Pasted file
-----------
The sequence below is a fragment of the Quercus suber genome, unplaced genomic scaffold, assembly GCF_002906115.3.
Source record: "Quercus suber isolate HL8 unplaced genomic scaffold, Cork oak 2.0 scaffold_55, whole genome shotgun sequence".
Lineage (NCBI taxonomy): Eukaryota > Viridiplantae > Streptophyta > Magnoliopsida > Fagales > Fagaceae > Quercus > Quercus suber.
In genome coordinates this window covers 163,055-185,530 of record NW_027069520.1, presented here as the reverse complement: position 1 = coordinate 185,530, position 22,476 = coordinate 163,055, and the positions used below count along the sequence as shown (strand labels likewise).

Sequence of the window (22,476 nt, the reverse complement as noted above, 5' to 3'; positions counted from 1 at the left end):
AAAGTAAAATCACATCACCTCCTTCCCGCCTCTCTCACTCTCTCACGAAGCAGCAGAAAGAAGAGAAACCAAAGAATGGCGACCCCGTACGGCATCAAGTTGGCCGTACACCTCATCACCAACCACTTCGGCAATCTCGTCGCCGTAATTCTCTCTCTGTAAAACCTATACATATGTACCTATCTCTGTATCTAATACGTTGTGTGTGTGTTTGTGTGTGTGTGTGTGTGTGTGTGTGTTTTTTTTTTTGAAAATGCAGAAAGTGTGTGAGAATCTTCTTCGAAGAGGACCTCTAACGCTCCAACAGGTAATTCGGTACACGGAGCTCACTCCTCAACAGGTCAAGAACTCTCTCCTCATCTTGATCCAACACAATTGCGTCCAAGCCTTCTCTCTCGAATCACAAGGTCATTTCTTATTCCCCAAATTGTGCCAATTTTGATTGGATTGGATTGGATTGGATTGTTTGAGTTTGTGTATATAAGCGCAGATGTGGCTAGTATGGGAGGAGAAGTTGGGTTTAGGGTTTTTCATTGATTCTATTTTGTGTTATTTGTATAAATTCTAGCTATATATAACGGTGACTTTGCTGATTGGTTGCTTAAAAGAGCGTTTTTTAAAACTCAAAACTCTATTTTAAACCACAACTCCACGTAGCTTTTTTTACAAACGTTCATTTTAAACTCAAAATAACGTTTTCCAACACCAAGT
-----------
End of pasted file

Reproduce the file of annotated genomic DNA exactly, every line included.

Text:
The sequence below is a fragment of the Quercus suber genome, unplaced genomic scaffold, assembly GCF_002906115.3.
Source record: "Quercus suber isolate HL8 unplaced genomic scaffold, Cork oak 2.0 scaffold_55, whole genome shotgun sequence".
Lineage (NCBI taxonomy): Eukaryota > Viridiplantae > Streptophyta > Magnoliopsida > Fagales > Fagaceae > Quercus > Quercus suber.
In genome coordinates this window covers 163,055-185,530 of record NW_027069520.1, presented here as the reverse complement: position 1 = coordinate 185,530, position 22,476 = coordinate 163,055, and the positions used below count along the sequence as shown (strand labels likewise).

Sequence of the window (22,476 nt, the reverse complement as noted above, 5' to 3'; positions counted from 1 at the left end):
AAAGTAAAATCACATCACCTCCTTCCCGCCTCTCTCACTCTCTCACGAAGCAGCAGAAAGAAGAGAAACCAAAGAATGGCGACCCCGTACGGCATCAAGTTGGCCGTACACCTCATCACCAACCACTTCGGCAATCTCGTCGCCGTAATTCTCTCTCTGTAAAACCTATACATATGTACCTATCTCTGTATCTAATACGTTGTGTGTGTGTTTGTGTGTGTGTGTGTGTGTGTGTGTGTTTTTTTTTTTGAAAATGCAGAAAGTGTGTGAGAATCTTCTTCGAAGAGGACCTCTAACGCTCCAACAGGTAATTCGGTACACGGAGCTCACTCCTCAACAGGTCAAGAACTCTCTCCTCATCTTGATCCAACACAATTGCGTCCAAGCCTTCTCTCTCGAATCACAAGGTCATTTCTTATTCCCCAAATTGTGCCAATTTTGATTGGATTGGATTGGATTGGATTGTTTGAGTTTGTGTATATAAGCGCAGATGTGGCTAGTATGGGAGGAGAAGTTGGGTTTAGGGTTTTTCATTGATTCTATTTTGTGTTATTTGTATAAATTCTAGCTATATATAACGGTGACTTTGCTGATTGGTTGCTTAAAAGAGCGTTTTTTAAAACTCAAAACTCTATTTTAAACCACAACTCCACGTAGCTTTTTTTACAAACGTTCATTTTAAACTCAAAATAACGTTTTCCAACACCAAGT